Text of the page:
Former Cape Henlopen bus aide facing offensive-touching charge

Father of student with Down syndrome questions district after alleged ‘punch’

By Craig Anderson
Posted 5/17/22

MILTON — A woman was charged with two misdemeanors in March after she allegedly struck an 8-year-old student with Down syndrome on the head while she was working as a bus aide for the Cape Henlopen School District on Jan. 21.

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Former Cape Henlopen bus aide facing offensive-touching charge

Father of student with Down syndrome questions district after alleged ‘punch’

Posted

MILTON — A woman was charged with two misdemeanors in March after she allegedly struck an 8-year-old student with Down syndrome on the head while she was working as a bus aide for the Cape Henlopen School District on Jan. 21.

The woman turned herself in to Delaware State Police on March 21, after an arrest warrant was drafted March 18, agency spokesman Senior Cpl. Leonard DeMalto said Monday. The charges — offensive touching and endangering the welfare of a child — were filed after a DSP school resource officer in the district reviewed the case with the Delaware Attorney General’s Office.

The case is pending adjudication, Cpl. DeMalto added. The offensive-touching count could bring up to 30 days’ incarceration, with up to a year for the charge of endangering the welfare of a child.

At a Cape Henlopen school board meeting April 28, the child’s father, Ryan Pickett, spoke publicly on the matter for the allowed three minutes during an open forum. He described his version of how the district handled the case and questioned what he said was a two-week delay in his family’s notification about the incident.

On Monday, through spokeswoman Stephanie DeMalto, Cape Henlopen School District superintendent Robert Fulton issued a statement that read: “We take the safety of all of our students very seriously and hold all of our employees to the highest of standards. The individual involved is no longer an employee of the district. Under Delaware law, even former employees have privacy rights, and thus we cannot provide further comment.”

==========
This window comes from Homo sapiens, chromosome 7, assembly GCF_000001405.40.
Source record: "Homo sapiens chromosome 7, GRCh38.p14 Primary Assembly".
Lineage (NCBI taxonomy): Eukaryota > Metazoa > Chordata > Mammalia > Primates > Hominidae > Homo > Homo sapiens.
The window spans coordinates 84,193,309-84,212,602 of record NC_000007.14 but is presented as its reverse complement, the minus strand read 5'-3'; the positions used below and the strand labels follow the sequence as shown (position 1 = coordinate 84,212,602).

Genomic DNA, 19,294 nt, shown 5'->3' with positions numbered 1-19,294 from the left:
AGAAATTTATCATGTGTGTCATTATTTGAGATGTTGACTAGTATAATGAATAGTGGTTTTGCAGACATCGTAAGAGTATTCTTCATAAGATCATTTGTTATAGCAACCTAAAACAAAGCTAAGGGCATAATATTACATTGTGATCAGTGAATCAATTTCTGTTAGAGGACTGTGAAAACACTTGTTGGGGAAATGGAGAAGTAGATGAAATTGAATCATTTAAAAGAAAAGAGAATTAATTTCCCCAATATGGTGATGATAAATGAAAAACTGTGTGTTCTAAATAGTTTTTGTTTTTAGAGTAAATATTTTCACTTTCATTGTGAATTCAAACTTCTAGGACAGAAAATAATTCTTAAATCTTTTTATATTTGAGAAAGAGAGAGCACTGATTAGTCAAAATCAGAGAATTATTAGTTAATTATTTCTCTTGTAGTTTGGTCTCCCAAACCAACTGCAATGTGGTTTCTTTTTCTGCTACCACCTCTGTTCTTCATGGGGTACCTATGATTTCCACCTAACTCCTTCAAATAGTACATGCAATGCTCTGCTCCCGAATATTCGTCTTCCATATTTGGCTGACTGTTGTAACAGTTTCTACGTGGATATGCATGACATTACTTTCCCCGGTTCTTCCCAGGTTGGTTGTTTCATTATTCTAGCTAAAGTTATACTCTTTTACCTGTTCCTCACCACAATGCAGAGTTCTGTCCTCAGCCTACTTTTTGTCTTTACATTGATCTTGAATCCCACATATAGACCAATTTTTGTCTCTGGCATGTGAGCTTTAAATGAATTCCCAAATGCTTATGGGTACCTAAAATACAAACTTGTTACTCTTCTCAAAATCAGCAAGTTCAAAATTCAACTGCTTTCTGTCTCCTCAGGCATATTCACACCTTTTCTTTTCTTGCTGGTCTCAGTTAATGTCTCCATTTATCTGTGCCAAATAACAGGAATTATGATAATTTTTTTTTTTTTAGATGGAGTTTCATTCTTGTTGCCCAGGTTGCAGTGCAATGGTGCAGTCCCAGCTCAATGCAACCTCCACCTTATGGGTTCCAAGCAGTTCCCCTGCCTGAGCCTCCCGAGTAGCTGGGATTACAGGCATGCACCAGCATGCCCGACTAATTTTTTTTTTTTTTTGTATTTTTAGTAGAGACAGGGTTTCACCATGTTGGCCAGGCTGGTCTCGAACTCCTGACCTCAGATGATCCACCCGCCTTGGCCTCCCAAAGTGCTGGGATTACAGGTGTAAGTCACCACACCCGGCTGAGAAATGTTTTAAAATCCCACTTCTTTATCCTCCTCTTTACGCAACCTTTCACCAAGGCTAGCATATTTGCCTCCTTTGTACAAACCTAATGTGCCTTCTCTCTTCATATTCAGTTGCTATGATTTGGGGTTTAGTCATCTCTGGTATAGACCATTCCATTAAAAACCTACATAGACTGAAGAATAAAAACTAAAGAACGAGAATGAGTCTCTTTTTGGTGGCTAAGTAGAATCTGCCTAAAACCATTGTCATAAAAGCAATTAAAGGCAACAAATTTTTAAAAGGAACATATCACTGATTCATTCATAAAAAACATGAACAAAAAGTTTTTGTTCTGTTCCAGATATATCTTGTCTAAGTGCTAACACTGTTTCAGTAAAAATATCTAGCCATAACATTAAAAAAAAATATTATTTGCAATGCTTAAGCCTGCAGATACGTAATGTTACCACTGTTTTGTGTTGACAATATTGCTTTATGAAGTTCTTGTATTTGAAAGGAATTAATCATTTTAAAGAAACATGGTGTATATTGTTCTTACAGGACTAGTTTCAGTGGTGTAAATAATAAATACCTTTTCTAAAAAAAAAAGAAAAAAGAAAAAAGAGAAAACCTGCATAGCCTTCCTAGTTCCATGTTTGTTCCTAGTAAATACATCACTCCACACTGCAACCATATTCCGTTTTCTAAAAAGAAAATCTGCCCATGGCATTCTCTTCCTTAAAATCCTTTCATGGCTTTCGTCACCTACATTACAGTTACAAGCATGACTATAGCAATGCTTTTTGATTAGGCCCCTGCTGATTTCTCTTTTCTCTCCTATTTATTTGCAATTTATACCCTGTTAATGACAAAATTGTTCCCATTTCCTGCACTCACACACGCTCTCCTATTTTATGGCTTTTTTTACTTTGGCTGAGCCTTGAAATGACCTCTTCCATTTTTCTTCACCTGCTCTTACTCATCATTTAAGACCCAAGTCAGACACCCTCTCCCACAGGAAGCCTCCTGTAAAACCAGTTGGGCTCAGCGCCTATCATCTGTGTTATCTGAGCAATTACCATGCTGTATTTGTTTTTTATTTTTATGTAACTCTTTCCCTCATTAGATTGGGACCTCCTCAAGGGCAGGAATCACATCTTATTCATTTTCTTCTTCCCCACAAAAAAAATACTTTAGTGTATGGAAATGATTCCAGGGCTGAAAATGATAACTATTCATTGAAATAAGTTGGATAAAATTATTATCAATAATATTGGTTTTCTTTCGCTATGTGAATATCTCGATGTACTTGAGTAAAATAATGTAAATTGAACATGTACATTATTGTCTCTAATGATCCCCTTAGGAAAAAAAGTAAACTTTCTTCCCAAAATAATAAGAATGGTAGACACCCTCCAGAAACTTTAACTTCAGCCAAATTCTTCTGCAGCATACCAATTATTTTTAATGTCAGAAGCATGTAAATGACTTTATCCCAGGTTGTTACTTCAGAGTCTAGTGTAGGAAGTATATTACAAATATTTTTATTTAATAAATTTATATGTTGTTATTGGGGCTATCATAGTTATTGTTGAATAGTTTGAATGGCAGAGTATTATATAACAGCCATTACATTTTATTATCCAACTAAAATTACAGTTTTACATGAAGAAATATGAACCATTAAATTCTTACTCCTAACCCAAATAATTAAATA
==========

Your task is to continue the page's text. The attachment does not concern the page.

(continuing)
According to Mr. Pickett, his family did not learn of the alleged incident until Feb. 4, when contacted by the school’s SRO. He said his daughter is a second-grader at Milton Elementary School and was riding a bus for special-needs students.

“We were unhappy that nobody from the district contacted us. It was the resource officer,” he said.

Because of the delay, Mr. Pickett said, “there’s additional things we’re working through (with our daughter), but we’ll never know the physical damage. We saw the video, and I thought she was hit. I don’t want our daughter to be the poster child of this, but she was punched. There’s no way around it.”

Mr. Pickett, a special education educator in the Capital School District, noted that the arrest happened on World Down Syndrome Day. His wife, Tara Pickett, teaches in the Caesar Rodney School District, as well.

Furthermore, he said his daughter received no support from CHSD following the alleged incident.

“Districts have psychiatrists, psychologists, behavior specialists, counselors. They have all kinds of things, and they made no effort to do anything to help her,” he said.

As a result of the incident, according to Mr. Pickett, “(his daughter’s) behavior completely changed at home. It completely changed at school, to the point where someone had called my wife to say, ‘You know, your daughter is misbehaving, and we need to send her home,’ and my wife said, ‘Well, you know, maybe because she’s had trauma, and no one’s done anything to help.’”

He added that, on Jan. 21, “according to the resource officer, all the kids came off the bus crying, which led people that were there to receive them to wonder what happened. My daughter actually refused to get off the bus (and) was crying uncontrollably.”

Roughly two weeks later, the Picketts were contacted by the SRO after he and the transportation supervisor reviewed video from the bus.

When a subsequent attempt to meet with Mr. Fulton was unsuccessful, Mr. Pickett said the family met with two other district officials for roughly 30 minutes Feb. 8. It was during this meeting they were able to view the bus’s video.

“They showed us the video and, of course, apologized,” he said. “We talked about some things we would like to see changed. (At the time,) they refused to tell us if the woman was fired or still a member of the district. The only assurance they gave us was that the woman was never going to be on our kid’s bus. As a parent, that’s mortifying to think that they can’t even guarantee that she’s not going to work there.”

Mr. Pickett said he and his wife, while watching the video, “could also hear the verbal abuse the aide gave towards our daughter.”

“This whole situation has been made worse by the obvious intentions of the district office to sweep the incident under the rug,” he said.

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